You might not be able to zap them completely, but there are ways to make them less visible. 

By Caroline Shannon-Karasik
Jun 18, 2019 @ 9:00 am
Milles Studio/Stocksy

Google "how to treat dark circles" and you'll find literally hundreds of tips, including drinking more water, putting cucumber slices on your eyes, and getting more sleep.

But how do you really zap dark circles? As it turns out, it's a little bit complicated — and that means it's a question best left to the experts. We asked Dr. Ranella Hirsch, a Boston-based dermatologist about her tried and true tips for nixing under eye circles for good.

VIDEO: How to Properly Color Correct

What Really Causes Dark Circles? 

For starters, it's important to know why under eye circles happen in the first place. According to Hirsch, it's not just about having an all-nighter. Hirsch says there are two much bigger contributors — genetics and the tone of your skin.

"This is a very thin area of the skin," she says. "Specifically, in those people with lighter skin types, the under eye area can appear to be bluish or purplish because the overlying skin is so thin that you can see the veins underneath. This is exacerbated by people who have little supporting tissue under the lid, which could otherwise mask some of the discoloration when present."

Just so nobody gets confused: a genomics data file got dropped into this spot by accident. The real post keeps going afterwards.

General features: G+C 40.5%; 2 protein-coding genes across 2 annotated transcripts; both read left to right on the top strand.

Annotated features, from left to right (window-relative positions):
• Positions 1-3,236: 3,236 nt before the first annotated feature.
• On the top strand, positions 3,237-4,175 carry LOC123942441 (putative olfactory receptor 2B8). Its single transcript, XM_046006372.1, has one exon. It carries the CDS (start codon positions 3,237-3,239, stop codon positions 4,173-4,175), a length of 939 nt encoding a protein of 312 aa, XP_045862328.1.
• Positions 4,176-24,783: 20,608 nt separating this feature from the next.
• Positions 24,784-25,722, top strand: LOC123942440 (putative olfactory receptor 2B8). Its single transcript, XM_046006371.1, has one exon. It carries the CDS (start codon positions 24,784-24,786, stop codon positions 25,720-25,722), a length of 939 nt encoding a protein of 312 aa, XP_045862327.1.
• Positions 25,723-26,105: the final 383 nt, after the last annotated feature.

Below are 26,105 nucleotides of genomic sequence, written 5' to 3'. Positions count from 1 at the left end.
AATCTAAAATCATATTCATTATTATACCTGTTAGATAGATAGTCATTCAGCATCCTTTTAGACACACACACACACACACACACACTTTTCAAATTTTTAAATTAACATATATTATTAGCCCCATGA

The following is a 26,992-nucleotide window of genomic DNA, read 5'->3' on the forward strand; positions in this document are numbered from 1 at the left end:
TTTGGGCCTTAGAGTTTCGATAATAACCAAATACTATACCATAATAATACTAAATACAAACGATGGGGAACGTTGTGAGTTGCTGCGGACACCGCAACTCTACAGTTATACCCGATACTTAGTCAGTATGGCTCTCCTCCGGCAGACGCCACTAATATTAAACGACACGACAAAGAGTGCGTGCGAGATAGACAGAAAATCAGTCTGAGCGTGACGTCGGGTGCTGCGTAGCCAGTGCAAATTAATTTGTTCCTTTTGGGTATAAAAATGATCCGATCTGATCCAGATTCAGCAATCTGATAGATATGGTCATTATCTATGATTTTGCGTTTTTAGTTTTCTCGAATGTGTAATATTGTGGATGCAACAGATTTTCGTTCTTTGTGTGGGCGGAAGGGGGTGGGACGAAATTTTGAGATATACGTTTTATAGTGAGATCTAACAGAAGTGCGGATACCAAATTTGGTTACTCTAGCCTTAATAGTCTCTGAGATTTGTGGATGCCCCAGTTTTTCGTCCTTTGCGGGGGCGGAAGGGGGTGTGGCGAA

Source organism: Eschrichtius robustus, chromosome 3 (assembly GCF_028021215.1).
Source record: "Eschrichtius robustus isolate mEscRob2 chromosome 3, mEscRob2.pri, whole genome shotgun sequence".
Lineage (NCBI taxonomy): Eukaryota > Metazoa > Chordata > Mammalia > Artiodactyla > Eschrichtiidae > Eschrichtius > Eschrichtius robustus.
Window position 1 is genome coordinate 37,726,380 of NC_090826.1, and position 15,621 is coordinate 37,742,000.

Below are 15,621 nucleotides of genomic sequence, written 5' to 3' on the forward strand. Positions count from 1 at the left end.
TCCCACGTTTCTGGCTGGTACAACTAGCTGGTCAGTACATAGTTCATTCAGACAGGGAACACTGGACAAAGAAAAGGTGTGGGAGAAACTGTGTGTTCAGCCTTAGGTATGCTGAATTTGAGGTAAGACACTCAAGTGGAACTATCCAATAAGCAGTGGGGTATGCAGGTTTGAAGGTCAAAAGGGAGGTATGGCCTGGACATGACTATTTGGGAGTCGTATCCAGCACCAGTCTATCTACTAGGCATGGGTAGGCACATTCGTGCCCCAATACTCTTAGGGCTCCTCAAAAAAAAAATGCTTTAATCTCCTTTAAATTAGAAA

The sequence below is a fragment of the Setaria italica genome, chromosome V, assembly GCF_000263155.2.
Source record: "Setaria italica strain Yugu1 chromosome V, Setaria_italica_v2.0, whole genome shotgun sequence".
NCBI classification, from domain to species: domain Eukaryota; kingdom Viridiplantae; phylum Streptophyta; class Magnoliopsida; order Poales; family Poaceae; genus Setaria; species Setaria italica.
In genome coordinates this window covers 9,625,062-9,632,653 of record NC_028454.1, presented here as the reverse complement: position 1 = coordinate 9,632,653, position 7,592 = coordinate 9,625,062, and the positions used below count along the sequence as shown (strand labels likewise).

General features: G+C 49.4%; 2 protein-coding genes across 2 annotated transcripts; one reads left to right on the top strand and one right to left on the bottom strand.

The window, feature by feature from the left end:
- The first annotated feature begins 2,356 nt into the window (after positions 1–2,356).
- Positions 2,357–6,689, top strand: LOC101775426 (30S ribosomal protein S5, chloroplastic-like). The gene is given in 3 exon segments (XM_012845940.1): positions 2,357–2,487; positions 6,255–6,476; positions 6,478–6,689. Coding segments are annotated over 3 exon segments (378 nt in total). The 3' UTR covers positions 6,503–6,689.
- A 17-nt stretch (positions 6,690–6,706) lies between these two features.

That's not to say that exhaustion doesn't play a part. Hirsch says if you are overtired, then it can cause an increase in the venous congestion of your under eye vessels, "which leads to more blood volume and the appearance of even darker circles."

She added: "People with darker skin tones may find hyperpigmentation around the under eye and lid area."

RELATED: 10 Under-Eye Concealers That'll Erase Your Dark Circles

What Are the Best Over-the-Counter Recommendations?

If you are hoping to nix dark circles at home, then Hirsch says to try an OTC topical retinoid. These creams, lotions and gel products are derived from vitamin A, which "works to increase cell turnover," therefore diminishing the appearance of dark circles, Hirsch says.

Another ingredient to consider? "Hyaluronic acid," Hirsch says, "which tends to attract water and help mask the appearance of dark circles."

Hirsch says you might also see an improvement by using an antioxidant eye product, like one that includes vitamin C.

RELATED: Are Injections the Secret to Curing Dark Circles for Good?

What In-Office Procedures Can Help?

If an OTC product just isn't doing the trick, then Hirsch says you might want to try soft tissue filler injections or certain vascular targeting lasers to lighten the appearance of dark circles. (Hirsch emphasizes that is it very important to have these treatments done by an experienced dermatologist.)